The Albion Brewing Company started up in April 2016 with the aim to produce small batches of beer. Classed as a “pico-brewery” by head honcho Harry Speller, the Bath brand typically brews around 65-litres a batch. Brewing days see the home-based company taking over the kitchen, the conservatory, and the pantry, using portable, professional-grade home brew equipment from America. Despite being small, Harry believes it allows the company to be creative, and to constantly tweak and refine his products.
Harry: “A big part of the inspiration for the brewery was our local area and Bath history. Bath use to have about a large number of breweries, perhaps 30-plus names over the last couple of hundred years. A famous one was The Bear Brewery up on Bear Flat (where Majestic and Carphone Warehouse now sits) before it was bombed in World War Two. The name Albion comes from ancient history, it was what the Ancient Greeks use to call Great Britain. It also works with the literary names for our beers, which is again inspired by the Bear Flat area, specifically Poet’s Corner where all the streets are named after famous poets or writers.”
Harry’s desire to do something different was the driving force behind setting up the company, plus the need to be “a bit more hand’s on and creative”. Right now he is producing three styles of beer: Paradise Lost, a strong amber ale, and The Tempest, which is a rye beer with the addition of juniper, and Knight’s Tale, based on the German equivalent of cask ale but using lager yeast.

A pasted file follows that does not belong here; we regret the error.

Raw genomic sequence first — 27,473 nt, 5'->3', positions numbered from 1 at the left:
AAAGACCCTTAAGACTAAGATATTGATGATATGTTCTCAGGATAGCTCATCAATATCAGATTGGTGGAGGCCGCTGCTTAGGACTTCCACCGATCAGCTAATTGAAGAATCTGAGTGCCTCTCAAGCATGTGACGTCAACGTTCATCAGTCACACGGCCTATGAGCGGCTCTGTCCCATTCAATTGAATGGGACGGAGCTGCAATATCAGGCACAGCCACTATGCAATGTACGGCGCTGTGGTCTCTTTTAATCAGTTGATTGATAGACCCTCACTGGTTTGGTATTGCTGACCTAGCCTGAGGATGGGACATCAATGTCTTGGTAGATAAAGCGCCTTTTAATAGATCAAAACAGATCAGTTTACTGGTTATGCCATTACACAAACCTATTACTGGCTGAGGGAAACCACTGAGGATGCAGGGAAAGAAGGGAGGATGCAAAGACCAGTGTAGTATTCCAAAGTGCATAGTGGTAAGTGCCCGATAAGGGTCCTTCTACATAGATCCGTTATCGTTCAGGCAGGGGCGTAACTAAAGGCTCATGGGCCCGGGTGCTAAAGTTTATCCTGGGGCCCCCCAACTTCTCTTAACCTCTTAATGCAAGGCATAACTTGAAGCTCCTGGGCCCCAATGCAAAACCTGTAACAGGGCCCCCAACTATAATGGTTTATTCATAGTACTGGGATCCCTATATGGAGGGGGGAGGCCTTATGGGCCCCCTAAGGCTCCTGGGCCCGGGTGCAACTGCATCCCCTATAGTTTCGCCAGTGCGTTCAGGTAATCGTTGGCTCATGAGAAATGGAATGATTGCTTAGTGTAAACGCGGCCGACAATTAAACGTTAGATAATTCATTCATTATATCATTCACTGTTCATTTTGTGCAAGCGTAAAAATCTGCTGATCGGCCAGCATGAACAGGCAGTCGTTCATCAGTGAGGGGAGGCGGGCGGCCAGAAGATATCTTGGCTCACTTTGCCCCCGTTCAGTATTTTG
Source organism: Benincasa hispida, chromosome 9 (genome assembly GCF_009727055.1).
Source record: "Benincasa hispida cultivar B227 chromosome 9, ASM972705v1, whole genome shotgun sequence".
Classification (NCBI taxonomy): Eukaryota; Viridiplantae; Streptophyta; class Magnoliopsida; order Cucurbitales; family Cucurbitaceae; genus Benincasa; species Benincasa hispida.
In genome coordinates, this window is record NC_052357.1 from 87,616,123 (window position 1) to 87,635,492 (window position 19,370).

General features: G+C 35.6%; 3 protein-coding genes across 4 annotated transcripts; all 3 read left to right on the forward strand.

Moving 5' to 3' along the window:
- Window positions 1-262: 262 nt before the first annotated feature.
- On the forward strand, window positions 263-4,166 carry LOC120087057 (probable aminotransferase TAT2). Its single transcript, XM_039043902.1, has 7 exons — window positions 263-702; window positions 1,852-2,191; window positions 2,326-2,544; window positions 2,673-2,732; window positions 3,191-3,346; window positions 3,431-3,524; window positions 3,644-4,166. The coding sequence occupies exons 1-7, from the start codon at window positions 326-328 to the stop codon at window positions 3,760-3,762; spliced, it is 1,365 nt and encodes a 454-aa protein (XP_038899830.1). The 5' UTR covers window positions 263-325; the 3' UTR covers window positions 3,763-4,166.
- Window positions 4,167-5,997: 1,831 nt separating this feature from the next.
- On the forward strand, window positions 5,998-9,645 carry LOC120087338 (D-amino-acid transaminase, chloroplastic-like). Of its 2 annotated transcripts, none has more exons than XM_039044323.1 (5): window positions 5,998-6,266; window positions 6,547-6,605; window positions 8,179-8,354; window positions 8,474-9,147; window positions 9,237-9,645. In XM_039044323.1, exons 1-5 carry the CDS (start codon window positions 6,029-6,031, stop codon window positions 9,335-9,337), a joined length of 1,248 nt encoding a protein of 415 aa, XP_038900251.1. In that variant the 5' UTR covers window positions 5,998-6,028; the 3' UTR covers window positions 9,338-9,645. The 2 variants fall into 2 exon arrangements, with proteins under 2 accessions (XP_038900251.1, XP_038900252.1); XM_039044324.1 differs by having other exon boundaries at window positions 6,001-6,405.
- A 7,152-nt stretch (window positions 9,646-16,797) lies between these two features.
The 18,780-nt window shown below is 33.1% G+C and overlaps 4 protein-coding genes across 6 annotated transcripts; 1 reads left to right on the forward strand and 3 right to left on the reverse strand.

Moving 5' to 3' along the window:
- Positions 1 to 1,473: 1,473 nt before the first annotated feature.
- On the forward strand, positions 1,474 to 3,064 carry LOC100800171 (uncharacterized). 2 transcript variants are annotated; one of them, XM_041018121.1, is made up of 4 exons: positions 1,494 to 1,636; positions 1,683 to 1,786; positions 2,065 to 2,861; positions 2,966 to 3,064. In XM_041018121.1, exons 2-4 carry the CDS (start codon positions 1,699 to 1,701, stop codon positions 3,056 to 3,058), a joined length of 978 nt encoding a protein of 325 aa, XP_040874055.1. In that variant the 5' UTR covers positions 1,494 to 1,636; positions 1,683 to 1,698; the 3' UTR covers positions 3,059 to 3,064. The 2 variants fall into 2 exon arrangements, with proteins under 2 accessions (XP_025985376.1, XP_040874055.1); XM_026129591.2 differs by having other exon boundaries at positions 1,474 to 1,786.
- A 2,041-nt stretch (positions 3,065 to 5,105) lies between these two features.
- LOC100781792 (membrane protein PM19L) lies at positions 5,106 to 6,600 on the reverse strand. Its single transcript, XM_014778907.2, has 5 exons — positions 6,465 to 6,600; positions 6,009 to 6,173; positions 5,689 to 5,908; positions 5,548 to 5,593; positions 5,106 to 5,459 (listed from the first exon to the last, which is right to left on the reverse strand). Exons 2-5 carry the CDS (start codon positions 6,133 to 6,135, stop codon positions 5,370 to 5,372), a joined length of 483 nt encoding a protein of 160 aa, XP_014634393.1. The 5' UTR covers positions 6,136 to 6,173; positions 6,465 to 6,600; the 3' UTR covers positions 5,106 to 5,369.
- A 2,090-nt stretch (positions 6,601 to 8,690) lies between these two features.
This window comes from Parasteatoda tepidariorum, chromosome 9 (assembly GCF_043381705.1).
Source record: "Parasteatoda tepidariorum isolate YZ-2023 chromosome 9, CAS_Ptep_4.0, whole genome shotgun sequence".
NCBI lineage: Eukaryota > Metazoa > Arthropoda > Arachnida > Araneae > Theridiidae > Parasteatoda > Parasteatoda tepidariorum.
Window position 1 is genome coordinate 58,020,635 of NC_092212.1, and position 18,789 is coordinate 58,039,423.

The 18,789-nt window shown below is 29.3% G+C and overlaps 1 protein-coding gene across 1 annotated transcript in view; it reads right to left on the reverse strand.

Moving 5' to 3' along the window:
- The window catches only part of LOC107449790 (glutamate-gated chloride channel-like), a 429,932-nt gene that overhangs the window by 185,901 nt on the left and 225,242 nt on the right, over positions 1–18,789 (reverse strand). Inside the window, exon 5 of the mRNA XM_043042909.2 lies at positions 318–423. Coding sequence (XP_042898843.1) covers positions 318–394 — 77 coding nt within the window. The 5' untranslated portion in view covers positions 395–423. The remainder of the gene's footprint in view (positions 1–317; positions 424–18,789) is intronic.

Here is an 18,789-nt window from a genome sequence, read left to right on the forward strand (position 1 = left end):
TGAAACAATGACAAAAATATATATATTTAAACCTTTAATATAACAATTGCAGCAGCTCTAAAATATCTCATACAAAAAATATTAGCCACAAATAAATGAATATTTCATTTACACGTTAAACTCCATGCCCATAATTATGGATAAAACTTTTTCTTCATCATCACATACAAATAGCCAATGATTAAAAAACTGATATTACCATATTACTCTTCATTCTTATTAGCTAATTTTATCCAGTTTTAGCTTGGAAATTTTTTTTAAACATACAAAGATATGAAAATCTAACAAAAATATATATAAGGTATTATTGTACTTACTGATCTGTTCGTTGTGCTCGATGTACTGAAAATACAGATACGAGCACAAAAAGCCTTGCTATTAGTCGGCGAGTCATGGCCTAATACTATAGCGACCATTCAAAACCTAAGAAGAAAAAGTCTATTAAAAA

Harry: “Our beers are named after famous works from the likes of John Milton (Paradise Lost), Shakespeare (The Tempest) and Chaucer (Knight’s Tale). I probably also owe a friend a case of beer with her suggestion of having a quote from each of the works on the label! It’s always hard to choose a favourite as I think it depends on your mood. The Tempest is a great summer beer, serve nice and cold and goes really well with food, based on feedback we had. Paradise Lost is a darker and perhaps moodier (cliche I know!), very much a winter warmer, I think. And Knight’s Tale is rather quaffable.”
Harry, who still has a full-time job and says that brewing is all a bit of a hobby, is currently experimenting with newer varieties of British Hops that are much closer to the robust American flavours of recent years. He also has a seasonal ale in the works.
Harry: “The other thing we wanted to do was mix up techniques and beer styles across the world. I tend to be influence by Belgium and American styles and am always curious to see what happens if you mix different styles. It might using English malts with German yeasts or using other ingredients like orange peel or coriander which is popular in some styles of beer.”
The company’s plan is to slowly grow organically within Bath, while having fun making and selling beers. And Harry says the local area has been central to helping the business grow.
Harry: “It’s been great meeting local businesses and people, getting feedback and seeing how our beers are received. We use the feedback and demand to refine our beers so that they get better each time.”
So why do Harry and his beers love Somerset?
Harry: “Why do I love Somerset? I think it’s so many things. The scenery, the fact you aren’t too far from the coast, and places like Bath, where you can literally walk a few minutes and be out in countryside which is great on a summer day. Plus there is the food and drink, cider and beer.”